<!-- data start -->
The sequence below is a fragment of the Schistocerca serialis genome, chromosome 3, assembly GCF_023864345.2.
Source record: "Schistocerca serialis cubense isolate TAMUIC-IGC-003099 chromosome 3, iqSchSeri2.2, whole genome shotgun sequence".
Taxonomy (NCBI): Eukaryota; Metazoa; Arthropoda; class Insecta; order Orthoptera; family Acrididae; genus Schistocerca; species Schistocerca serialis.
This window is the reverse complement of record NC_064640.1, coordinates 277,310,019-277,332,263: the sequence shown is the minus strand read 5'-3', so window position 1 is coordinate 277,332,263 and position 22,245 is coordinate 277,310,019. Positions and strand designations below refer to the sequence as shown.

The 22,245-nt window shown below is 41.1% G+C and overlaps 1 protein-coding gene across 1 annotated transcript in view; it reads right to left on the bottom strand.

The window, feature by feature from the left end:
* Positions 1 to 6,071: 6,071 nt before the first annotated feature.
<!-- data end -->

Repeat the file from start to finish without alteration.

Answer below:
The sequence below is a fragment of the Schistocerca serialis genome, chromosome 3, assembly GCF_023864345.2.
Source record: "Schistocerca serialis cubense isolate TAMUIC-IGC-003099 chromosome 3, iqSchSeri2.2, whole genome shotgun sequence".
Taxonomy (NCBI): Eukaryota; Metazoa; Arthropoda; class Insecta; order Orthoptera; family Acrididae; genus Schistocerca; species Schistocerca serialis.
This window is the reverse complement of record NC_064640.1, coordinates 277,310,019-277,332,263: the sequence shown is the minus strand read 5'-3', so window position 1 is coordinate 277,332,263 and position 22,245 is coordinate 277,310,019. Positions and strand designations below refer to the sequence as shown.

The 22,245-nt window shown below is 41.1% G+C and overlaps 1 protein-coding gene across 1 annotated transcript in view; it reads right to left on the bottom strand.

The window, feature by feature from the left end:
* Positions 1 to 6,071: 6,071 nt before the first annotated feature.